Still, even though industry support of educational programs at APA's annual meeting is almost gone, "we do need to have ways of interacting with industry if we are to stay current," said Schatzberg. Thus, during his presidential year, he appointed a task force to help define guidelines for interacting with industry. The task force promulgated a "code of conduct" for dealing with outside organizations and companies. The APA Board of Trustees approved the code in May (see New Guidelines Govern APA's Relations With Industry), which is hoped to serve as the basis for developing new strategies of APA's interactions with industry.
Schatzberg became president of APA in the midst of a quickly devolving financial situation due largely to a precipitous drop in advertising and other industry revenue. The Board, working with staff, took steps to reduce expenses dramatically. These moves, in addition to such developments as a stronger than expected stock market, allowed APA to close the year with a surplus of $1.2 million.
"A great turnaround," said Schatzberg, "but times are still iffy." While APA is now meeting revenue projections, "it will take great effort to ensure continued financial health."
One cost-saving initiative now under way is reducing APA's current structure of four organizations (APA, APF, APPI, and APIRE) to two. This reorganization "will better ally the funds flow with the member-oriented missions of APA and allow for focused activities in the foundation. We will all gain in the end. We expect to finalize the reorganization shortly and will outline the details to all of you over the next few weeks."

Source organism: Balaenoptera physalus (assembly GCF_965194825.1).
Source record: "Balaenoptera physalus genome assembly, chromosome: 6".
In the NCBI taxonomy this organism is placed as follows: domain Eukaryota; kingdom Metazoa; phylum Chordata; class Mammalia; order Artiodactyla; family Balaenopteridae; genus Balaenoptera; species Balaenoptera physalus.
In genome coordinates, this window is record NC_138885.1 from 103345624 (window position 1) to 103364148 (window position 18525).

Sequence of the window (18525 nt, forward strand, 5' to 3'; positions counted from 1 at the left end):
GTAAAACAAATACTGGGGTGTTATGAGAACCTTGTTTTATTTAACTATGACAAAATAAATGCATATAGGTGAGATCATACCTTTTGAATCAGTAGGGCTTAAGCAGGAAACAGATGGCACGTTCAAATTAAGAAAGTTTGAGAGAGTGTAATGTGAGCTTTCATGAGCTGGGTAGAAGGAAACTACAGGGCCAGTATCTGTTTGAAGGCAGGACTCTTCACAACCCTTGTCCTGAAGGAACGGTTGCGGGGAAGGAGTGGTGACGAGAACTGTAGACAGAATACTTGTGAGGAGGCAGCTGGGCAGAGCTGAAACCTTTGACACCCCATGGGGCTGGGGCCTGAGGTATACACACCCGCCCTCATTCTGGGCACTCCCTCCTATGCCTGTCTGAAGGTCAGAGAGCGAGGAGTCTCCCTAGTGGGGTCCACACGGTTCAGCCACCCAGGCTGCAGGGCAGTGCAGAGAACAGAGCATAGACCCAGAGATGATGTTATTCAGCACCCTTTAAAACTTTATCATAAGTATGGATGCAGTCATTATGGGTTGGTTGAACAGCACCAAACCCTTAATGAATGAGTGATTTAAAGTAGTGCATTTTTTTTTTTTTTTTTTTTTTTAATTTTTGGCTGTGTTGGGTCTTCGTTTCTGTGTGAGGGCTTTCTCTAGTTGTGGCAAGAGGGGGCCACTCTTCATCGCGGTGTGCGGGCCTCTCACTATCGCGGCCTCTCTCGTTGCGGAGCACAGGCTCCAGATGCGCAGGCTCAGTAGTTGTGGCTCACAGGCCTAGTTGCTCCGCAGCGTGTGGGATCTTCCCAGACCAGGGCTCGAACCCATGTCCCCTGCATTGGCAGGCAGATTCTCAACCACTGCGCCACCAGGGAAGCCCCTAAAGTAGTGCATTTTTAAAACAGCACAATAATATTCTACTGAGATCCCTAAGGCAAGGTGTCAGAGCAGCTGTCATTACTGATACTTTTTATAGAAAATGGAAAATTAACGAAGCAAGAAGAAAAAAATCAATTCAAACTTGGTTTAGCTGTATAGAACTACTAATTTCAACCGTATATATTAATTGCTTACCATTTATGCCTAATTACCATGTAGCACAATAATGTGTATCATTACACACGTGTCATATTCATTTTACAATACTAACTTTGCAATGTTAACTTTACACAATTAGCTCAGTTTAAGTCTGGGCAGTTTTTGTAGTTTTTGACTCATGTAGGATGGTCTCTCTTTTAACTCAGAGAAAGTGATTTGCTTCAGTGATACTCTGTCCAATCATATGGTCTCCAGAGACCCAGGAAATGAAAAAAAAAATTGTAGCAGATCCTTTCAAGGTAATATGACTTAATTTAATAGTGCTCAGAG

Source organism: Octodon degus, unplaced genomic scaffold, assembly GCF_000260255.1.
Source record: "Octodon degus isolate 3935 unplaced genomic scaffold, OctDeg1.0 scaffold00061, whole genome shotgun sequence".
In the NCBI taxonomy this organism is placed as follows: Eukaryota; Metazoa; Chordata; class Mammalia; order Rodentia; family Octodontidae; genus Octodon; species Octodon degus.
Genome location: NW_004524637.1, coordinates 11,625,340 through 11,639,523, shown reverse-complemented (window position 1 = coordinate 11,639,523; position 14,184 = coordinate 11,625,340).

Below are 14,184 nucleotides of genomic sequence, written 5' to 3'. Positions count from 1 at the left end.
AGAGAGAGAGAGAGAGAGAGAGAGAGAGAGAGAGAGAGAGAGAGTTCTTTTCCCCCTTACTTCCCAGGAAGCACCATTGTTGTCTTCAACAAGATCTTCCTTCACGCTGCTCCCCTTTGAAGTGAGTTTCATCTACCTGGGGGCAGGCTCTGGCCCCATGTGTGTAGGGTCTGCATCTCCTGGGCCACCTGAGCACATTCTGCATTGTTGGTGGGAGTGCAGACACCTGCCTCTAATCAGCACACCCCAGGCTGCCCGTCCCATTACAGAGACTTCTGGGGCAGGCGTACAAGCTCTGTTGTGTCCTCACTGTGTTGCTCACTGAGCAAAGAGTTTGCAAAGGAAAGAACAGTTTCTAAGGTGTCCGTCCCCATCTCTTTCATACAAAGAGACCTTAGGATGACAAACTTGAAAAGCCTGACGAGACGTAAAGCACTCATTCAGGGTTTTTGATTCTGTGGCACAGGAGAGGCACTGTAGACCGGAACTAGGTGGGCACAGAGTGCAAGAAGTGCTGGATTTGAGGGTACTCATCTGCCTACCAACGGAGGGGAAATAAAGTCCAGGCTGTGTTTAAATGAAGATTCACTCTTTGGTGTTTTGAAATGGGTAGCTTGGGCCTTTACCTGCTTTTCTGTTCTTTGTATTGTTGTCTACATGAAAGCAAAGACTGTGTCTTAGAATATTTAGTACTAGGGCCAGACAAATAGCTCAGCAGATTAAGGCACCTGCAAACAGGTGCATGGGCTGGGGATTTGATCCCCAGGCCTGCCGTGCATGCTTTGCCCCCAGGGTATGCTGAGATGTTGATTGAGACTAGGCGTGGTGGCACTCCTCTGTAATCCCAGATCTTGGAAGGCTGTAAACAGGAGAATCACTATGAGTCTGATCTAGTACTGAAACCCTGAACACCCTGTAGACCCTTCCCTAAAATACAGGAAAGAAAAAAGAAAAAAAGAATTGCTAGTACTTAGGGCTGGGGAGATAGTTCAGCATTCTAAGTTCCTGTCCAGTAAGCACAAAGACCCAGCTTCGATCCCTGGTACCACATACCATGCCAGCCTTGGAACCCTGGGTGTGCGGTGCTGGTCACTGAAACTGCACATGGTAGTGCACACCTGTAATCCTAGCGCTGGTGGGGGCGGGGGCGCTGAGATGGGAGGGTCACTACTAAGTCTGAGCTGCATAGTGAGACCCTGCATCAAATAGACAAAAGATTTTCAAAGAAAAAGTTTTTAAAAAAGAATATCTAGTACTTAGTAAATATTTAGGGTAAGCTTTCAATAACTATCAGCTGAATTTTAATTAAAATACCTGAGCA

Recent discussions with the leaders of the affiliate organizations have revealed "a number of intriguing possibilities" for APA's future, said Schatzberg. For example, APA should be members' one-stop shop for education, maintenance of skills, and preparation for recertification through its annual meetings and publications. The Practice Research Network could be expanded to answer many questions—say, regarding the genetics of many disorders and outcomes and effectiveness.
"Why not ennoble our work by providing ourselves—and the rest of the world—the answers to how best to diagnose and treat our patients? Think of the contributions each of us could make," he challenged his colleagues. "Then we will only be prouder of our work as psychiatrists and as members of the oldest medical specialty society in the country—the American Psychiatric Association."